The findings of “Table 5” are to large extent supported in “Table 6”. The physical situation appears to play a preventive role also against bullying. As expected, female students seem to be more invulnerable, especially against triggering of provocative disagreements. On the other hand, the deviant physical appearance such as too tall or too heavy tend to be excluded from companion or help or even to be implicated into scold. The high family background in terms of parents education level, seems also to prevent bullying and gain respectfulness once again. The same applies also in the case of general grade in the studies, traveling and ambitiousness.
The general involvement in bullying, namely not only being a target of cyber bullying (according to self-assessment) but also practicing cyber bullying, seems
Table 5. Non-network determinants of becoming a target of verbal aggressiveness (sum = indegree + katz + pagerank + authority).
**Correlation is significant at the 0.01 level (2-tailed). *Correlation is significant at the 0.05 level (2-tailed).
to constitute someone a target of direct bullying (in terms of rumors, disagreements and exclusion). Thus, bullying presents certain reciprocity. Apart from that, the compatibility of self-assessed cyber bulling with the cross-assessed bullying is an evidence that there is a common perception of bullying among victims and victimizers. Finally, the experience of bullying in childhood seems to be correlated with the bullying one experiences as an adult. Thus, bullying seems to be a diachronic pattern of social relation rather than a temporary experience at a particular phase of life. This indicates that there should be stable factors which attract bullying on certain persons.
The selectiveness in companions on the basis of encyclopedic, intellectual and politeness, seem to be protect against causing unhappiness, exclusion, dissemination of rumors and provocative disagreements. This is also understandable, as in Table 5. Meticulously selected friends do not victimize each other and also build a protective social boundary. Similar studies have also taken place in verbal aggressiveness   .
In “Table 7”, practicing verbal aggressiveness seems to be restricted in the case of female or slim students. Thus, practicing verbal aggressiveness depends on physical parameters. In other words, male and heavy students are those who are susceptible to practice verbal aggressiveness. Thus, verbal aggressiveness seems to conceal a presumption of corporal aggressiveness. The high family background (in terms of economic situation) seems also to restrict verbal aggressiveness in terms of hurting but simultaneously it increases threatening. This is an indicator of separation between hurting and threatening. Students originating from rich families are not used to practicing severe forms of verbal aggressiveness. Nevertheless, they desire to enhance their dominance or defense toward others. This separation can be regarded as the classical gap between “theory and practice”, “desire and implementation”. The travel experience is also a preventive factor against practicing any dimension of verbal aggressiveness. This can attribute not only a potential development of cultural capital and mental superiority but also to a profile of social superiority. This assures a dominance which makes the verbal aggressiveness unnecessary.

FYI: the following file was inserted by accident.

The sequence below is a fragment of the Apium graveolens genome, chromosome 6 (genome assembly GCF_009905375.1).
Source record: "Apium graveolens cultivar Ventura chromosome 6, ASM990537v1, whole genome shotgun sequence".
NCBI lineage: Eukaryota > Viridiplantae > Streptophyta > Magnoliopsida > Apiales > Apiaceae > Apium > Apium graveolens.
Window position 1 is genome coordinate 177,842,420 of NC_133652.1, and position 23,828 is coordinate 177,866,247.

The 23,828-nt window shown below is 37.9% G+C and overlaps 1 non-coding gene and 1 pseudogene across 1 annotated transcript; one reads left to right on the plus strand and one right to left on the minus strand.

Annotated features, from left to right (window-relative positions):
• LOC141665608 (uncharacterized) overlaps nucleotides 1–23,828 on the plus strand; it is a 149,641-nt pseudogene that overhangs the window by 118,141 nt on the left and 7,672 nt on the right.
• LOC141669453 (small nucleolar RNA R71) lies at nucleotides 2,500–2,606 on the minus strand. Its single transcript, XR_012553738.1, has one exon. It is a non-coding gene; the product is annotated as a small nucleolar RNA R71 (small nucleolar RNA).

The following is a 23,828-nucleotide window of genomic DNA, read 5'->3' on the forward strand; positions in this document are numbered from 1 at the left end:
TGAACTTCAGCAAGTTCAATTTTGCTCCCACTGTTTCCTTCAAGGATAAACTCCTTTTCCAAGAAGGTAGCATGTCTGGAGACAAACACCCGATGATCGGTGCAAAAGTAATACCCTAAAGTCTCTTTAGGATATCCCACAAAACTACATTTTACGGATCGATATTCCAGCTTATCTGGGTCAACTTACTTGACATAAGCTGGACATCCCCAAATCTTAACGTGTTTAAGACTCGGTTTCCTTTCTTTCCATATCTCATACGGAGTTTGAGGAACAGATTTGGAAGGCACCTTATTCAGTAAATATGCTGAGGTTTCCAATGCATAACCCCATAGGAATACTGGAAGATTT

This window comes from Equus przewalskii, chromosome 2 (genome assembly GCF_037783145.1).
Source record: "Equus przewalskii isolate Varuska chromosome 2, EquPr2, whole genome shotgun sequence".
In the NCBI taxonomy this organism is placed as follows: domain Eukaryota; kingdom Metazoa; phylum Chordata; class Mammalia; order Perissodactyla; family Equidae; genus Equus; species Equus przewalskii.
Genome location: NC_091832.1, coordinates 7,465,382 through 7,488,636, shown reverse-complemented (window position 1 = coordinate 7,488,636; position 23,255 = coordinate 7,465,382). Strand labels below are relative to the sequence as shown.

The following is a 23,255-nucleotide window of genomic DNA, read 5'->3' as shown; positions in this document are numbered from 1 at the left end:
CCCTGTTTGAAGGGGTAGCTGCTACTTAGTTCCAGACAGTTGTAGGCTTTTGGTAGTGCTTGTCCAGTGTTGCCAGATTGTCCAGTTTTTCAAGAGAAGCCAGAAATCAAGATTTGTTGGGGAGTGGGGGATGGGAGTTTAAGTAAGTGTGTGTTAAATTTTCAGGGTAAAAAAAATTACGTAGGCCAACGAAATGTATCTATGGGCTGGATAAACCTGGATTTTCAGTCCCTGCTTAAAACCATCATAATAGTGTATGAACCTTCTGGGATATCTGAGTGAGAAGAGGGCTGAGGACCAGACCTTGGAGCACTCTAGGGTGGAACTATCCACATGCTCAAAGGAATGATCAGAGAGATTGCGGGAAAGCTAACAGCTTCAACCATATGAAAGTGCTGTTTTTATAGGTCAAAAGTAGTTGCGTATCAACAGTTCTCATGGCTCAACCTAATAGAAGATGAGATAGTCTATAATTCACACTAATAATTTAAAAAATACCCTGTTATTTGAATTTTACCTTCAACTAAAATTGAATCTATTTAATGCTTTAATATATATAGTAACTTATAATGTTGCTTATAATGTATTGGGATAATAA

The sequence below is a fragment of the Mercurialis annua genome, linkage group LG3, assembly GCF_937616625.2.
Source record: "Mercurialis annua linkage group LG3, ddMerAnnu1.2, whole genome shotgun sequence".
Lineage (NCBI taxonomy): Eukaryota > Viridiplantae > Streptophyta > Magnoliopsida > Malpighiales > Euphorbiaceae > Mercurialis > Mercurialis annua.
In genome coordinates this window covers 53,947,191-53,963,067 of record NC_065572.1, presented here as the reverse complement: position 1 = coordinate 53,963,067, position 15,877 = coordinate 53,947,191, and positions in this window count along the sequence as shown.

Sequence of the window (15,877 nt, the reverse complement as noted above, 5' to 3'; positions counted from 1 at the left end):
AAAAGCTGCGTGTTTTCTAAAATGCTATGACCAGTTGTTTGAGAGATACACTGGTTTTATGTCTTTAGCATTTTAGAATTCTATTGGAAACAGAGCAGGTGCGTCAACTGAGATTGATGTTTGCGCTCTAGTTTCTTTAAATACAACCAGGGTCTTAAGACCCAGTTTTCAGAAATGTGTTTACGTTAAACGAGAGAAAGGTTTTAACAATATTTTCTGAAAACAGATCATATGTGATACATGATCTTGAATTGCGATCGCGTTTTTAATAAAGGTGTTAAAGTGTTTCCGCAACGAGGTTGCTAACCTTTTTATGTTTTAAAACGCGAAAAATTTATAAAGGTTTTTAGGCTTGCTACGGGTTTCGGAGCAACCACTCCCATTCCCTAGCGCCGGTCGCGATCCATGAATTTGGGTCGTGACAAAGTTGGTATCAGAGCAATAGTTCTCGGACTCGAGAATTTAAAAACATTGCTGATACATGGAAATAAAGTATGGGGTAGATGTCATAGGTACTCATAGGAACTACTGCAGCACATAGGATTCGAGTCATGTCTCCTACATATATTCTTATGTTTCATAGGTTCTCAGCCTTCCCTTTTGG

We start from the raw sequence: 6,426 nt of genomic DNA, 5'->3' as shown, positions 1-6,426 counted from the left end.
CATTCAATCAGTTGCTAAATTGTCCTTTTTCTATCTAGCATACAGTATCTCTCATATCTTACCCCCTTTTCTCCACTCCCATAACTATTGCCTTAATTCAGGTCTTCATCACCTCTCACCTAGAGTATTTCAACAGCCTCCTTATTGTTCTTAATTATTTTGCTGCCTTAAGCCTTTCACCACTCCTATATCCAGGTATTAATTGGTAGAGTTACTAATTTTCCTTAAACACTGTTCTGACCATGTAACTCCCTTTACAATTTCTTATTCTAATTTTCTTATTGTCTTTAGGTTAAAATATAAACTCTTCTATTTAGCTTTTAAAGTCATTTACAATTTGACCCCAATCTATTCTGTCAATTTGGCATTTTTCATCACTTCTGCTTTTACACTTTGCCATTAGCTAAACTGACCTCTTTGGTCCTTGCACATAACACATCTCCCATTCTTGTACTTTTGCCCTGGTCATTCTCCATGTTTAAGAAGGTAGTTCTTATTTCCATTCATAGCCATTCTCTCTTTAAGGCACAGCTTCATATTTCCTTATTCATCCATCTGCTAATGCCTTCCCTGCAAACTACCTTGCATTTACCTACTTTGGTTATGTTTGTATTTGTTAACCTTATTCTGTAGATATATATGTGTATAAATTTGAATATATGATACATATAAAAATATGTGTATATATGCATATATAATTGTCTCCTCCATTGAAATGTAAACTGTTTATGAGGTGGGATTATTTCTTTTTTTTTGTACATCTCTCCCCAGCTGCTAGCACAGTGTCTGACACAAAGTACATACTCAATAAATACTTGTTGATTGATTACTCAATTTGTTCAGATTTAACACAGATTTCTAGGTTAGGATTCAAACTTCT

However, ambitiousness, particularly the desire of distinction in the scientific arena, seems to encourage verbal aggressiveness, especially in terms of harassment. This shows a tendency to anticipate a prospective social superiority by such a dimension of verbal aggressiveness.
Having experienced or practiced cyber-bullying is correlated with verbal aggressiveness. Particularly, having experienced cyber-bullying seems to make someone more susceptible to rudeness. This can be attributed to the fact that rudeness is an easy reaction aiming at outbalancing past offense or at anticipating a future offense. Those who have practiced cyber-bullying appear to be susceptible to all dimensions of verbal aggressiveness. This shows that cyber-bully- ing is a space of externalize a much more extensive verbal aggressiveness. Having experienced bullying in childhood seems also to be outbalanced with practicing bullying as an adult student. Thus, bullying is rather characterized by a deep-rooted and diachronic reciprocity.
Finally, the social selectiveness in terms of politeness and intimacy, seems to necessitate not to practice verbal aggressiveness. On the contrary, those who select for friends such persons who are willing to make sacrifices, are susceptible to verbal aggressiveness. Obviously, such a sacrifice is to tolerate their verbal aggressiveness.